If you’re camping in South Portugal, you have to try Camping Ingrina. You just have to. It’s most likely one of Europe’s last wild and truly natural sites. It’s not an official camping site, so you need to brush down a bit on your comfort expectations. But a hot shower is included.
We found the site more or less by accident. My navigation system indicated a camping site while I was browsing the area. And then, when driving through the area, a small road sign also indicated the existence of a campground. For the curious ones: from Raposeira, you take the road towards Praia Zavial and then, when you see a “camping” sign, take a right. You will pass a little village and then take another right turn right after the village. Don’t be discouraged by the rocky and dusty road – it is the right way. Just be careful as there are some bigger rocks, holes and bumps on the road.
When we stopped before the entrance, we were not quite sure whether this place was open at all. It looked open, there’s even a barrier at the entrance. We walked towards the reception and found a closed door, which made us more skeptical. We kept walking and decided to take a closer look. We saw some caravans that looked aged and abandoned. But we also noticed other caravans that indicated people were actually camping here. Finally, we caught a glimpse of tents as well and other buses. But most of them were sort of hidden away in one of the different areas of the site.
We walked back and now the reception was open. We entered and were warmly greeted by Manuel, the owner of the site. Right from the first moment, he made a very pleasant impression on us. He shortly explained the prices (6,50 € per person, that’s it) and told us we’re free to stay anywhere we like. We were so curious to find out more about this place that we paid and checked in.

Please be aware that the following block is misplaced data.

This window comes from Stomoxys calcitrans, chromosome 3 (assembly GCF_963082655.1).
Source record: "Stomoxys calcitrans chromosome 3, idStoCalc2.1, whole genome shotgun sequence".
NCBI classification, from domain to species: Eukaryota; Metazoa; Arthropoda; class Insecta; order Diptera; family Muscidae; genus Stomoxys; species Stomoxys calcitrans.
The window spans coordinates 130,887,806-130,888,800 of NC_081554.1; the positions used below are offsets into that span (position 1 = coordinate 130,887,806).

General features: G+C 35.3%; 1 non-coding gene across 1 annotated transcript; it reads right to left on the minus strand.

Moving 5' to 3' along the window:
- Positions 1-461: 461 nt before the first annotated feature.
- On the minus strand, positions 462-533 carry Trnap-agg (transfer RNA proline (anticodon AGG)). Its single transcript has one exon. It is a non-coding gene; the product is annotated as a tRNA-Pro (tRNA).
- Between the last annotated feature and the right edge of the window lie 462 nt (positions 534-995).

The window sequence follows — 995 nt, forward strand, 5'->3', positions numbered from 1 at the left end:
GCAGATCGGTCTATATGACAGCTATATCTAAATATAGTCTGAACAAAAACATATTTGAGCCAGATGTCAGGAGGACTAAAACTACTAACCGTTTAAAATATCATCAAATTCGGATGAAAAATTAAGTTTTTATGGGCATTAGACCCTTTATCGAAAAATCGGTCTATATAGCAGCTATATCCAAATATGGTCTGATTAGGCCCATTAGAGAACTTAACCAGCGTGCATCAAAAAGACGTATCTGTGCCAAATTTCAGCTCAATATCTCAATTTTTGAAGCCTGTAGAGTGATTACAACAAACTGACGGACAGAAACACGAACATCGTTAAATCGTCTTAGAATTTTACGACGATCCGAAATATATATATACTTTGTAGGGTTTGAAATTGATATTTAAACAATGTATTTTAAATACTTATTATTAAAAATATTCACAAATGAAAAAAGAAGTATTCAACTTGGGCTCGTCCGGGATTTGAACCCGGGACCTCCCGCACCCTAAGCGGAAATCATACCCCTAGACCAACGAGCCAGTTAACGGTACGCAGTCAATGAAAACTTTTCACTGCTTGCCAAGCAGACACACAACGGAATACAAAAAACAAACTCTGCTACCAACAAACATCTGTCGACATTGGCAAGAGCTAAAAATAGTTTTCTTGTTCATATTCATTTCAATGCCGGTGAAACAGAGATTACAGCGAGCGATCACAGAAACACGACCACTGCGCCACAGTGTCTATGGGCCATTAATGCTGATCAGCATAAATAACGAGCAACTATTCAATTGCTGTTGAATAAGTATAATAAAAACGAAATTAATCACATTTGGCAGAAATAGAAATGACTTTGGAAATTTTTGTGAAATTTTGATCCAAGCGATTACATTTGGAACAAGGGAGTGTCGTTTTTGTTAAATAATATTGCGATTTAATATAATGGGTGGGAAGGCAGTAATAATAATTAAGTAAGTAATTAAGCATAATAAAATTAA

When walking the site we already found a nice place we could stay at – close to the facilities and the bar, with a splendid view towards Praia Ingrina. We climbed back into the camper and slowly and carefully maneuvered to the position. On the way, we again saw some old caravans, and it seemed they were parked there for good. I started having the impression that some people don’t just camp but actually live there.
After we parked the camper we started to suck in the atmosphere. It was about 6 pm, the sun was setting and illuminated the site in a combination of road movie set, spooky and wonderful wilderness. The first impressions opened our eyes and souls so wide that we weren’t really sure where to put them.
In the days that followed, we found the answer: life at Camping Ingrina is so peaceful, simple, basic that unusual relaxation and cleaning of your mind is happening. One of the most important factors was the absence of distraction: apart from the (a bit oddly selected) music playing at the bar at night, there were no kids running around and yelling at some crowded pool, no loud talking of camping neighbors, no annoying people crossing your way. During the day, we often had the impression we were by ourselves and that’s also the way we acted: totally relaxed and comfortable. Certainly, other guests were also present, but we hardly noticed them as the atmosphere was so peaceful and natural.
Time stands still at some spots on the site. The facilities have seen better days, but you’ll get one warm shower (if you wait in line, you get to know somebody else), electricity in a creative and just slightly adventurous way and clean toilets. Another facility building is abandoned and has become a mixture of storage area and unintentional museum. At night, the more or less total absence of lighting – bring a flashlight or you might trip on the way to the toilet – adds to the overall impression of freedom.
One afternoon I talked to Manuel, the boss, about the history of the site. In 1984, he had the idea of creating a camping site in the middle of a dry and treeless empty area. For a while, it must have been one of the most popular sites in Portugal. Now, it’s a secret location for the curious ones and the “veterans” who’ve known about it all along. Manuel actually sold and bought the site back three times, that’s the kind of heart he puts into the site: all he’s got. He gets great support by his granddaughter Suzanne and Hawk & the other dogs running around.
Should I ever be in the area again, I will definitely pay a visit. Manuel is my personal last camping action hero.